Di Piero’s Elusive Middle: When Can I See You Again?

When Can I See You Again

When Can I See You Again?
BY W.S. Di Piero
(Pressed Wafer, 2010)


From the Publisher:

When Can I See You Again is a collection of the poet and essayist’s recent short art writings on subjects ranging from Morandi to Rembrandt to Pre-Colombian marine animal amulets. Di Piero has great zest for looking and a prose style equal to what he sees.”

Writing in 1959, artist Jack Tworkov addressed his social responsibilities as an abstract painter: “I am against the extremes, those that appeal to elite attitudes, and I am for the extreme of the middle, the creative middle.” Tworkov’s “creative middle” is situated between art as a social expression, fettered to the needs of other people, and art as an individual indulgence answerable to no one but the artist’s conscience. The “extreme of the middle” is about finding an uneasy space where art sits within an individual, formed by social forces, responsive to social needs, but not beholden to predetermined ideas or political ends.

The ‘extreme of the middle’ is about finding an uneasy space where art sits within an individual, formed by social forces… but not beholden to predetermined ideas or political ends.

I thought of Tworkov’s finessed occupation of the middle while reading W.S. Di Piero’s When Can I See You Again?, a recently published collection of fifty-four of Di Piero’s art reviews written since 1999, most of them first published in the San Diego Reader. At the time of Tworkov’s writing, W.S. Di Piero was fourteen years old and discovering poetry in a library in blue collar south Philadelphia. Like the painter, Di Piero is an elusive thinker whose greatest respect is for the specificity of experience — what Di Piero describes as “what’s irreducible in art.”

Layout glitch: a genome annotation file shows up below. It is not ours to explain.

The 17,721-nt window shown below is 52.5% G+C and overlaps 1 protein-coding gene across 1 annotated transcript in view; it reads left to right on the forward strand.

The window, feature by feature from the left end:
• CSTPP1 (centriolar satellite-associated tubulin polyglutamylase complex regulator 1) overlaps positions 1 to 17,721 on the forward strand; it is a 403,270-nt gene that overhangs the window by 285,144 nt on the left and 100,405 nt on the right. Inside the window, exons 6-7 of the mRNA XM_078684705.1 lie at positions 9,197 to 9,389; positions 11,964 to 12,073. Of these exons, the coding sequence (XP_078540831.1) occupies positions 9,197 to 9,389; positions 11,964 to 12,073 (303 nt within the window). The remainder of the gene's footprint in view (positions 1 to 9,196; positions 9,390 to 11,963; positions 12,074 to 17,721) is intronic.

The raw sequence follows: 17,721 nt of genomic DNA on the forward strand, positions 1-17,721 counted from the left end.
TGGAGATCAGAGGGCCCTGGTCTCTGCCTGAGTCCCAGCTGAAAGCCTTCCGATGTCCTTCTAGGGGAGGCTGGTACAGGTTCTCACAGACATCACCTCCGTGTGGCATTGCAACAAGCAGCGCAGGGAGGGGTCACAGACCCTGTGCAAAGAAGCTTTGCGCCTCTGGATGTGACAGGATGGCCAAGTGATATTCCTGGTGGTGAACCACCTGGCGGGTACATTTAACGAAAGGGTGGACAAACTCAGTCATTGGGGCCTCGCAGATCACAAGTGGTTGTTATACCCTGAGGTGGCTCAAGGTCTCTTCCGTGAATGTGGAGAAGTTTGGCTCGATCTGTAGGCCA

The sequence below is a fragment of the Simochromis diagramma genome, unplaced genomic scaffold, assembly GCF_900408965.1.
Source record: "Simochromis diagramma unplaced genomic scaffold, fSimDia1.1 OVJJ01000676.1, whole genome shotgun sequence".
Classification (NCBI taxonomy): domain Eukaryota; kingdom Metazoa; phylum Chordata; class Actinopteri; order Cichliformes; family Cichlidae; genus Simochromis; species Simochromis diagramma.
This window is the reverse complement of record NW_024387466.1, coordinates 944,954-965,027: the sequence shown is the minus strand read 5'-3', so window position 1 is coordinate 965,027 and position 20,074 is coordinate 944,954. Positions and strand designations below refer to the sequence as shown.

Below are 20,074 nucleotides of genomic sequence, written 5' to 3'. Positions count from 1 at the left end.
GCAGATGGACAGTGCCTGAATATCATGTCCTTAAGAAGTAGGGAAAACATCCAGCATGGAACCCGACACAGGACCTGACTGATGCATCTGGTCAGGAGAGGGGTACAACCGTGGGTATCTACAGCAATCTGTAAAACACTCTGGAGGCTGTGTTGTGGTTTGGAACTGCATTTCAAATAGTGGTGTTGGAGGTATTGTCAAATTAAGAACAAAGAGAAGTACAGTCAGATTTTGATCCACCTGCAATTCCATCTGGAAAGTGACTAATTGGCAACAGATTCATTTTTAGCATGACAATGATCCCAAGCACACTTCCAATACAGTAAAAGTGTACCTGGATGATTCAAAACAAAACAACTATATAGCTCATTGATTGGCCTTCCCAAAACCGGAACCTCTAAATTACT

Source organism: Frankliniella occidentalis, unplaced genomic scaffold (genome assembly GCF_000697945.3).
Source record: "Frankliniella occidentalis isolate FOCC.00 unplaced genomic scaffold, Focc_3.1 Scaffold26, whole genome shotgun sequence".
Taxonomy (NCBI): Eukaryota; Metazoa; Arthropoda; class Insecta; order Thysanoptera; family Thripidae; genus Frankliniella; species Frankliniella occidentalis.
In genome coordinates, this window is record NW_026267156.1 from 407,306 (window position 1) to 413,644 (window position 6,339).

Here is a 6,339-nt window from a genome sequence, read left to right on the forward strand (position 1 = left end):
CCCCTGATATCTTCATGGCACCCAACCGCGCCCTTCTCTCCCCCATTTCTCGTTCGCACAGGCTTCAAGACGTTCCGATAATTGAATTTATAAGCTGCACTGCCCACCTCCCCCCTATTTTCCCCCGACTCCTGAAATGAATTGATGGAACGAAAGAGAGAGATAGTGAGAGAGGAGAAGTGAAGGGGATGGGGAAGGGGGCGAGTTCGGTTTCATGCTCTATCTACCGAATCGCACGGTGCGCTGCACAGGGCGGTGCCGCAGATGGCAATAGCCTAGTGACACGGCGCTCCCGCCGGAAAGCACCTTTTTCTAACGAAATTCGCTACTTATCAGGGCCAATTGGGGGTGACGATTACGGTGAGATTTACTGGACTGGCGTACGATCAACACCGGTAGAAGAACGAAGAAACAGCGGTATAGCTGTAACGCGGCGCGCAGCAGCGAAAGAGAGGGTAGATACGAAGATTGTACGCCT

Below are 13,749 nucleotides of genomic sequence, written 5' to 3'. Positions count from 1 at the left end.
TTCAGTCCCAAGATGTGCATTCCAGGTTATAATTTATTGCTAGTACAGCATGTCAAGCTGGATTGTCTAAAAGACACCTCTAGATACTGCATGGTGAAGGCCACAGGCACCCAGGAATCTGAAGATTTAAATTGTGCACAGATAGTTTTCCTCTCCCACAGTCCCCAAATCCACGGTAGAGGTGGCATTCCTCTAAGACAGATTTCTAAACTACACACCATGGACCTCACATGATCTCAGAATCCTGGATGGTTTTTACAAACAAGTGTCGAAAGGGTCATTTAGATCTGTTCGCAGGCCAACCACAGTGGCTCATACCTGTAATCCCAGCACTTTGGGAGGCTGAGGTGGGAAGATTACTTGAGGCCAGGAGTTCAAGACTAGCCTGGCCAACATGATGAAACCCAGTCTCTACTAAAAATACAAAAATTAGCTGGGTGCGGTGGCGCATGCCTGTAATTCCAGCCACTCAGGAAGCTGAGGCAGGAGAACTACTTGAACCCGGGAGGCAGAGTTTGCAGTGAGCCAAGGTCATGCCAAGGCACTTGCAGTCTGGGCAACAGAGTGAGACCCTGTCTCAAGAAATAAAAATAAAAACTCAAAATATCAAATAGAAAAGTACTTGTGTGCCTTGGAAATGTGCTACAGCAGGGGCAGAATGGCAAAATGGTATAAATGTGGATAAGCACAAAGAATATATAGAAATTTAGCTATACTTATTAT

Tworkov, witnessing the ebb of abstract expressionism’s international triumph, was a stylistic shape-shifter whose work had an evolving relationship to the dominant art movements of his time. He said “bourgeois society as we know it in America today gives me the freedom to join nothing, no organization and protects me from its vengeance.” This is turtle shell art, responsive to its environment but protective of its maker, a natural extension that adorns the inside and defies the outside. It is an art about between-ness that takes a Mesozoic view of culture, disregarding short-lived artistic trends, and focusing on the long view of human creativity.

Tworkov once said he wanted “to paint no Tworkovs,” which is a way of saying he refused the predetermined quality of personal history and aesthetic habits. For Di Piero — a Guggenheim Fellow, twice included in the Best American Essays, award-winning poet and translator, professor at Stanford University — his employment as an arts journalist for an alternative weekly might seem like a way to write no Di Pieros. “Everything is about moving on,” he once told Publisher’s Weekly.


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